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Nehushtan
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ElainaVW
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Hello;

## #3 2013-08-03 21:24:13

anonimnystefy
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### Re: Easy puzzle challenge

Hi Nehushtan

The limit operator is just an excuse for doing something you know you can't.
“It's the subject that nobody knows anything about that we can all talk about!” ― Richard Feynman
“Taking a new step, uttering a new word, is what people fear most.” ― Fyodor Dostoyevsky, Crime and Punishment

Nehushtan
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Proof?

## #5 2013-08-11 03:23:11

bob bundy
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### Re: Easy puzzle challenge

hi Nehushtan,

Using standard calculus:

Bob

You cannot teach a man anything;  you can only help him find it within himself..........Galileo Galilei

## #6 2013-08-26 17:30:26

Nehushtan
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### Re: Easy puzzle challenge

The problem was meant to be easy – in other words, use AM–GM rather than calculus:

Next problem (more challenging this time):

Last edited by Nehushtan (2013-08-26 17:31:01)

## #7 2013-09-01 17:48:24

gAr
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### Re: Easy puzzle challenge

Hi Nehushtan,

Last edited by gAr (2013-09-01 17:48:40)

"Believe nothing, no matter where you read it, or who said it, no matter if I have said it, unless it agrees with your own reason and your own common sense"  - Buddha?

"Data! Data! Data!" he cried impatiently. "I can't make bricks without clay."

Nehushtan
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## #9 2013-10-17 23:24:14

anonimnystefy
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### Re: Easy puzzle challenge

Hi Nehushtan

The limit operator is just an excuse for doing something you know you can't.
“It's the subject that nobody knows anything about that we can all talk about!” ― Richard Feynman
“Taking a new step, uttering a new word, is what people fear most.” ― Fyodor Dostoyevsky, Crime and Punishment

## #10 2013-10-17 23:36:09

Nehushtan
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### Re: Easy puzzle challenge

Good. It can also be proved by induction.

In general:

Last edited by Nehushtan (2013-10-17 23:43:59)

## #11 2013-10-17 23:59:16

anonimnystefy
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### Re: Easy puzzle challenge

Yes, but I liked this method, so I posted that. And besides, induction would require a bit of latexing, and I'm on my phone.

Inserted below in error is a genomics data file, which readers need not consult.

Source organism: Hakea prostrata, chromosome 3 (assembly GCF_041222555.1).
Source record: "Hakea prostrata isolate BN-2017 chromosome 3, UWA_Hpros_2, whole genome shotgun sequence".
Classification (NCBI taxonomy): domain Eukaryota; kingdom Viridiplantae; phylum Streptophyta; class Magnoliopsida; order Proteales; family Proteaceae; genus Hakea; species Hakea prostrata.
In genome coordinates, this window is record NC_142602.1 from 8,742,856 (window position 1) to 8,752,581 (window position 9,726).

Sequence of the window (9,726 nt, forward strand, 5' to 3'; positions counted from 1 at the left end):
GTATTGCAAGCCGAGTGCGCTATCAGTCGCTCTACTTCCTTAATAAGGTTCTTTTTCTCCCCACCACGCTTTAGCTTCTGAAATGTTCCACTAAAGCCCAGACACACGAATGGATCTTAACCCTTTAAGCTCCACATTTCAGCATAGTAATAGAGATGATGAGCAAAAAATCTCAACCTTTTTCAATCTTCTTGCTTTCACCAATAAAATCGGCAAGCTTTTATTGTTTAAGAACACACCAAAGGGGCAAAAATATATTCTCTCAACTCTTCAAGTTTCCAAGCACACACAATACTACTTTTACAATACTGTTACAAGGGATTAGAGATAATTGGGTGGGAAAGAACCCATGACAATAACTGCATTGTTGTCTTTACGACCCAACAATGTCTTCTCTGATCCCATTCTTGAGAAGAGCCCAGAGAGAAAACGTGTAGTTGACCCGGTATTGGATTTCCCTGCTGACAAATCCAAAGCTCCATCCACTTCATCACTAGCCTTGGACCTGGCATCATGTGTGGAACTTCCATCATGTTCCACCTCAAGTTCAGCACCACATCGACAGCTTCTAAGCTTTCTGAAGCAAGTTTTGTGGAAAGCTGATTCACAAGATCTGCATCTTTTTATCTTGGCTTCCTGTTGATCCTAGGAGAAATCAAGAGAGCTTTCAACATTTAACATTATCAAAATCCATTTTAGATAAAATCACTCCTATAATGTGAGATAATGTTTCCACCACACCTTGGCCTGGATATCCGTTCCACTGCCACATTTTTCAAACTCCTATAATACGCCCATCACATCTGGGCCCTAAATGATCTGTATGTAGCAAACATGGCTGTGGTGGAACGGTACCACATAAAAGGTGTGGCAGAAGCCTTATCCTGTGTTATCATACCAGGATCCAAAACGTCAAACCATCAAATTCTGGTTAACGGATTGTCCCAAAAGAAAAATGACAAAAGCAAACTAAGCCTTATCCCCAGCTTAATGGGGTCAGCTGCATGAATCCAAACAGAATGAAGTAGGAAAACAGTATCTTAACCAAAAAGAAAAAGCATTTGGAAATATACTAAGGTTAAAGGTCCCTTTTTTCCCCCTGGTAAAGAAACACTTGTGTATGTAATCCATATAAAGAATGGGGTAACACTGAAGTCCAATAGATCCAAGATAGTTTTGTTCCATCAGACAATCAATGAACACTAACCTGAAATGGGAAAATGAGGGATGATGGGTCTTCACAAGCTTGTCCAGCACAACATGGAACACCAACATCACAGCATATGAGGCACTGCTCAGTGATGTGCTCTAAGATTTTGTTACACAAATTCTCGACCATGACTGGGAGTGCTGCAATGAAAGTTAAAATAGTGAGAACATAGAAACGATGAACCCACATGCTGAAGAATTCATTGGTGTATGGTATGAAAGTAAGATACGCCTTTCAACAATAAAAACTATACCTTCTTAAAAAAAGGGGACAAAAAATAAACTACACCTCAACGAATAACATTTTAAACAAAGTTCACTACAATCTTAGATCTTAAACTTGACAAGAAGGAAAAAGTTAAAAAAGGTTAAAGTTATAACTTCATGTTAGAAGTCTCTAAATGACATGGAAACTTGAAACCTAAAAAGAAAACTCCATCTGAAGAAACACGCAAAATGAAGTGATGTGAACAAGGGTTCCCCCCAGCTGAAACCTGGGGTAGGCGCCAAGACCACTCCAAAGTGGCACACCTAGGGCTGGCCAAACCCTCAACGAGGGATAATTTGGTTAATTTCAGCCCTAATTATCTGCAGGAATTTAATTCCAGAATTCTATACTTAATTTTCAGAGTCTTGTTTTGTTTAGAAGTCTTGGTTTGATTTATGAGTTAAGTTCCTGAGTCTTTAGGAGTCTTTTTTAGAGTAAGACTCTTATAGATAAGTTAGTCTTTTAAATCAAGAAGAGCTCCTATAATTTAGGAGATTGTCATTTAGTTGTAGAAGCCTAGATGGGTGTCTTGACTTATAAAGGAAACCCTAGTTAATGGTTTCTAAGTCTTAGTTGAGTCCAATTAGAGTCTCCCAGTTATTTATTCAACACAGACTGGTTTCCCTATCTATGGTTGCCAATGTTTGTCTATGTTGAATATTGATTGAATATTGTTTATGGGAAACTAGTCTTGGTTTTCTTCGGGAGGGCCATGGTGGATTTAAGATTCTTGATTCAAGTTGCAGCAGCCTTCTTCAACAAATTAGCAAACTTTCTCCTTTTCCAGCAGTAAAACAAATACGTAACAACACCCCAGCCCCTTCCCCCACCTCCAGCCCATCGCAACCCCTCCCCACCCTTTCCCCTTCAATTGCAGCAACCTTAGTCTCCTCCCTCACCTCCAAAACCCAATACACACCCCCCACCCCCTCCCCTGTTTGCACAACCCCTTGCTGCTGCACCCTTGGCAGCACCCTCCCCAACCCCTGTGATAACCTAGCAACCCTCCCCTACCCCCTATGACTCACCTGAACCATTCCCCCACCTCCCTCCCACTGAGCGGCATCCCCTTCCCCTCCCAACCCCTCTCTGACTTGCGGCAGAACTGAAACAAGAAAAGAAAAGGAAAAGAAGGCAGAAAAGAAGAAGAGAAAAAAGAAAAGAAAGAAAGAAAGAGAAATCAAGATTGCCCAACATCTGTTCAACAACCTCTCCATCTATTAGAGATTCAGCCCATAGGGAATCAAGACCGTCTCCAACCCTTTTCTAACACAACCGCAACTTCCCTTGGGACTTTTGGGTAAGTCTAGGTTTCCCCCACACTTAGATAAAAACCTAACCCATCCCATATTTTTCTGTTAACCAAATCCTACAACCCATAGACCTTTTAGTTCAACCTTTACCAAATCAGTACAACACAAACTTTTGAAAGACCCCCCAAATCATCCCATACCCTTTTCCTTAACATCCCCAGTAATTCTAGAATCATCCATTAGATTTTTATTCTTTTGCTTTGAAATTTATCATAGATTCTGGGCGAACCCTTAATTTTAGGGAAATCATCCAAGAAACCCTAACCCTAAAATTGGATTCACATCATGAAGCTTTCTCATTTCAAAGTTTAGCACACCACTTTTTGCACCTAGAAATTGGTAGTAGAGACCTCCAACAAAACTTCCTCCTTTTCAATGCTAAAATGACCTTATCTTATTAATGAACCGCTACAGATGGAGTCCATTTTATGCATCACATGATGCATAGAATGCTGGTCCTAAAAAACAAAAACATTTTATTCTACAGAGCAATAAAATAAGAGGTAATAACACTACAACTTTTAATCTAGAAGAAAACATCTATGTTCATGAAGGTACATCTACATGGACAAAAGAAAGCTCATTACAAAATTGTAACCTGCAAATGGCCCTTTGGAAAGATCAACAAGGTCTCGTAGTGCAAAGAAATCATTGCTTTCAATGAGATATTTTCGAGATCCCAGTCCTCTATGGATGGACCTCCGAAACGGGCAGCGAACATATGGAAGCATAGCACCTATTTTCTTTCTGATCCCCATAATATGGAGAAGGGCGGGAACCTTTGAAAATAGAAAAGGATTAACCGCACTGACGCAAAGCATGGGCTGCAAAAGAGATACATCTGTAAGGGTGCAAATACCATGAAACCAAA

The limit operator is just an excuse for doing something you know you can't.
“It's the subject that nobody knows anything about that we can all talk about!” ― Richard Feynman
“Taking a new step, uttering a new word, is what people fear most.” ― Fyodor Dostoyevsky, Crime and Punishment

## #12 2013-10-18 00:32:34

bobbym

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### Re: Easy puzzle challenge

Hi;

We can do the problem directly using the summation calculus.

The first 2 falling factorials of k are

So obviously

The summation calculus can now sum that using the rule

where (r+1) and (r) are the falling factorial operator. Notice the above rule is the discrete counterpart to the integral operator.

Now we finish up with

In mathematics, you don't understand things. You just get used to them.
I have the result, but I do not yet know how to get it.
All physicists, and a good many quite respectable mathematicians are contemptuous about proof.

## #13 2013-10-18 01:29:40

ElainaVW
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### Re: Easy puzzle challenge

Hello:

The best way is to work like the M would, experimentally! Although he does seem to have borrowed the idea from Doctor Z as he calls him.

Form a difference table:

{3,6,10,15,21,28,36,45,55}

{3,4,5,6,7,8,9,10}

{1,1,1,1,1,1,1}

The third row is constant so it is a cubic

Using bobbym's idea in

http://www.mathisfunforum.com/viewtopic … 18#p285718

which is the binomial in the question. You should use induction to show that the formula is correct.

## #14 2013-10-18 01:34:40

bobbym

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### Re: Easy puzzle challenge

In mathematics, you don't understand things. You just get used to them.
I have the result, but I do not yet know how to get it.
All physicists, and a good many quite respectable mathematicians are contemptuous about proof.